Stone’s New Saison & a Summery Seafood Treat

I hate to pick a favorite style of beer – BUT if I was forced to, at gun-point, saison would narrowly win.

As you know, saison and I have been in a torrid love affair for some time now. I love it’s zippy carbonation, lemony brightness, and peppery bite. Because of these aspects, saison is particularly wonderful when paired with food. The citrus character shines and the pepper sings. The carbonation cleanses the palate after each sip.

Just wonderful.

Stone Saison Beer

Obviously I was AMPED when a representative from Stone Brewing Company reached out to see if I’d be interested in writing a recipe that included their brand new beer, Stone Saison.

But first, let’s talk about the beer.

Stone Saison is a distinctly Stone beer – brewed with ingredients fresh from their farm in California, including thyme and lavender. They also add lemon zest and grains of paradise for that extra something. The aroma is floral with lavender and citrus. The initial flavor when it hits your tongue is a light bready malt with plenty of herbal notes and citrus. It finishes with a somewhat bitter, but refreshing burst of flavor – Stone all the way.

Stone Saison

As I thought about what to make with the beer, a few ideas filled my head. Luckily I just wrote an article all about 10 ways to cook with beer, so I’ve been primed with great ideas. Right off the bat, I considered a reduction of Saison and honey, flavored with lemon peel to slather on grilled chicken, though I was worried that the lavender and hops would render the reduction too bitter. I also considered fresh seafood preparations, vinaigrettes and marinades, even desserts!

My friend Dan, you know our chef collaBREWator, and I did some experimenting and found that the beer when reduced really was way too bitter. We quickly realized it was best to leave uncooked, allowing the bright citrus, thyme and lavender to shine.

My favorite preparation was my own lemony Ginger Saison ‘Mignonette.’ A mignonette is a delicious vinegary sauce with shallot and pepper that brightens up fresh, briny oysters on the half shell.

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Whenever I make a trip to my hometown of Boston I basically subsist on a diet of seafood and beer. One of my favorite things to do back home is nom on happy hour dollar oysters at Lineage – a fantastic restaurant in my old stomping ground. They always serve the oysters with cocktail sauce and a lovely, simple mignonette.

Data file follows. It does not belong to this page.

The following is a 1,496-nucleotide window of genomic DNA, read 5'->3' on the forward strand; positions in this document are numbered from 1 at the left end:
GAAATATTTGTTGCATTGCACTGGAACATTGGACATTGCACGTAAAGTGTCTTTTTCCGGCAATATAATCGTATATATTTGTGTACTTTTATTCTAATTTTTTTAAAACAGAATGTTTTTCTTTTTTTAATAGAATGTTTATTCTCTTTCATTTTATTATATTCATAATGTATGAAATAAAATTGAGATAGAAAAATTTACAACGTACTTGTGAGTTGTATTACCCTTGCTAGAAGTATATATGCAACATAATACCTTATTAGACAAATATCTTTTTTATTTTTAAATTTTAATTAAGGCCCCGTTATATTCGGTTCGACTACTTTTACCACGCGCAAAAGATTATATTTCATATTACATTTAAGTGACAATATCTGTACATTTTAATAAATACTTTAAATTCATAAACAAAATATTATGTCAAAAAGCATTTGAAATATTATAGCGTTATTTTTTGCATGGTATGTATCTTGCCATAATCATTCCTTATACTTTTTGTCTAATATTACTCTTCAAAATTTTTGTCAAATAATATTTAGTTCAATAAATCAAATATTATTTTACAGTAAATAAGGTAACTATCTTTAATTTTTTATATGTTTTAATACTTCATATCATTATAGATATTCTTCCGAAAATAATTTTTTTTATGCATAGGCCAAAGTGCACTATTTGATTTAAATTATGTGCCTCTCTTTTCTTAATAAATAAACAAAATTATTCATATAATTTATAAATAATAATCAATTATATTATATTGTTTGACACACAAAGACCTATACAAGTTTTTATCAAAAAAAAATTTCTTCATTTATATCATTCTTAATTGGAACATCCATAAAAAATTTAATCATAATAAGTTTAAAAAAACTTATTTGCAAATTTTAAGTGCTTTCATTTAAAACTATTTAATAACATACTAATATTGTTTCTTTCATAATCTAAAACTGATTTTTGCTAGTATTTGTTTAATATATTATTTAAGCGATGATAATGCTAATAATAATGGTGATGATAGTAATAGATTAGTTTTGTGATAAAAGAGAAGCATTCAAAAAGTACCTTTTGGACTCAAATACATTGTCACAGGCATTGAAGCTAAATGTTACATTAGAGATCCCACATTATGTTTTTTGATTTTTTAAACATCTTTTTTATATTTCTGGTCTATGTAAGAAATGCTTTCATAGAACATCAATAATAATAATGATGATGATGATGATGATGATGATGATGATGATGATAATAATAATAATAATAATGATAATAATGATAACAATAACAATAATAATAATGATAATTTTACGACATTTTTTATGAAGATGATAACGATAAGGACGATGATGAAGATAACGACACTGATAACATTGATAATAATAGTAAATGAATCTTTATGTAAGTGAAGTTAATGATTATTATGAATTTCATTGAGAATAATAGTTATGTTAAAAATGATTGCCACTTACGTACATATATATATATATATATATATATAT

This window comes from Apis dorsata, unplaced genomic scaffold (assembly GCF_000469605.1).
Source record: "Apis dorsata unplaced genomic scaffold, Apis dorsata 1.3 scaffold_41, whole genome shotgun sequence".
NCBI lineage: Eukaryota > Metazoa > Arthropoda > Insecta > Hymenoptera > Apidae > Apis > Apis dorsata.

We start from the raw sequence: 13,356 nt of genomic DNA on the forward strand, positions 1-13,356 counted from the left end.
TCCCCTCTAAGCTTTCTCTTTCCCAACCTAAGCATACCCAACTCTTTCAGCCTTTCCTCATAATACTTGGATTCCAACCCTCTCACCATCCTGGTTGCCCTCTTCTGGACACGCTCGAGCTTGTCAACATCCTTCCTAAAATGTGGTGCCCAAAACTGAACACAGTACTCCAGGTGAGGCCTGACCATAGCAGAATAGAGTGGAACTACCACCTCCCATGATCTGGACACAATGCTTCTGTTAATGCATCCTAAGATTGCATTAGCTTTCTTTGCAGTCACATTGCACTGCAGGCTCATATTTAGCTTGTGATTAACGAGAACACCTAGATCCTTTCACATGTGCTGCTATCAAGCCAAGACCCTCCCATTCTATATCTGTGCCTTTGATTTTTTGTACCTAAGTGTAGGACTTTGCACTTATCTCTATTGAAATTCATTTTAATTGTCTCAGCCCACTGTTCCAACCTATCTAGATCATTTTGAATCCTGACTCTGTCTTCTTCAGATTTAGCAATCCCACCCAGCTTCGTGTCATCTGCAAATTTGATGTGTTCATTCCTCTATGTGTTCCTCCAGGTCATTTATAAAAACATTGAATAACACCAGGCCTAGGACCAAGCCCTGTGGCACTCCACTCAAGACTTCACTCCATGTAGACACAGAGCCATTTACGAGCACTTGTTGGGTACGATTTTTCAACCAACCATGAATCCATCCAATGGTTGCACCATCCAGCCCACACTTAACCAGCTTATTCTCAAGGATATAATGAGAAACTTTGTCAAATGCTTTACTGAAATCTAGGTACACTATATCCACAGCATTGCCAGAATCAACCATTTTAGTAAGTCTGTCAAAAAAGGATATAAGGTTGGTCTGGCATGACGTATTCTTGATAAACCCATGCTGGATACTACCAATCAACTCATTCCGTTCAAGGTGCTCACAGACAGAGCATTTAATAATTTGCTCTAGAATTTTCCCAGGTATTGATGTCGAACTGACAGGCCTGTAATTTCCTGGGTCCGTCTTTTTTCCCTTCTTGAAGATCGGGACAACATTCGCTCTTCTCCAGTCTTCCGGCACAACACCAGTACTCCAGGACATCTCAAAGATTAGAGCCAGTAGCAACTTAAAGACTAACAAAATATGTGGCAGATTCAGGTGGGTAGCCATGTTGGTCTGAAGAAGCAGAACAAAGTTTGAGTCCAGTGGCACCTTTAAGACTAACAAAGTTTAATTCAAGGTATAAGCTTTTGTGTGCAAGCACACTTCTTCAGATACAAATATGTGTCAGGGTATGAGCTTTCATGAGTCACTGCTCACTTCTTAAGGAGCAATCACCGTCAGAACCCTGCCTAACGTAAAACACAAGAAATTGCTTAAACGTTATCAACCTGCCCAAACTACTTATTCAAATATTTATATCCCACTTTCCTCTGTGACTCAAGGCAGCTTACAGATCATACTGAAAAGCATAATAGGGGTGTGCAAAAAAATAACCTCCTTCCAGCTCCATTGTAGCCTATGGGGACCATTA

This recipe is my take on the classic mignonette with plenty of freshly grated ginger, shallot, lemon zest, beer and a touch of vinegar.  The ginger works beautifully with the floral lavender, citrus and pepper of the beer. The briny, salty, somewhat creamy oysters contrast and shine through the light bodied beer, while the lemon and pepper in the mignonette echoes the lemon and peppery yeast character in the beer.

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Shucking the oysters yourself is a fun and impressive trick – It’s not nearly as hard as you might imagine. Grab yourself an oyster knife (this one from R. Murphy is AMAZING), and get shucking with these great tips from the The Kitch’n.

As we prepare for what I’m sure will be a hot summer, I can’t wait to crack open some fresh oysters with Ginger Saison Mignonette and drink a delicious Stone Saison.

Ginger Saison Oyster Mignonette

  • 1 tbsp finely diced shallot
  • 1 tbsp apple cider vinegar (I used my homemade beer vinegar)
  • 1 oz Stone Saison
  • 1 tsp finely grated ginger
  • 1/4 tsp finely grated lemon zest (I like to use my microplane to get a really nice fine grate for the ginger and the lemon zest)
  • Freshly cracked pepper to taste
  • Lemon wedges for garnish

Makes enough mignonette for a dozen oysters.

This recipe could not be easier – simply combine ingredients and scoop a lot or a little on top of freshly shucked oysters.

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Get yourself some Stone Saison and try this easy, fresh recipe!

3 thoughts on “Stone’s New Saison & a Summery Seafood Treat”

    1. Thanks Frank! I missed the Saison DeBuff sadly but am excited about this beer, and that saison as a style is getting it’s due. Yay saison 🙂

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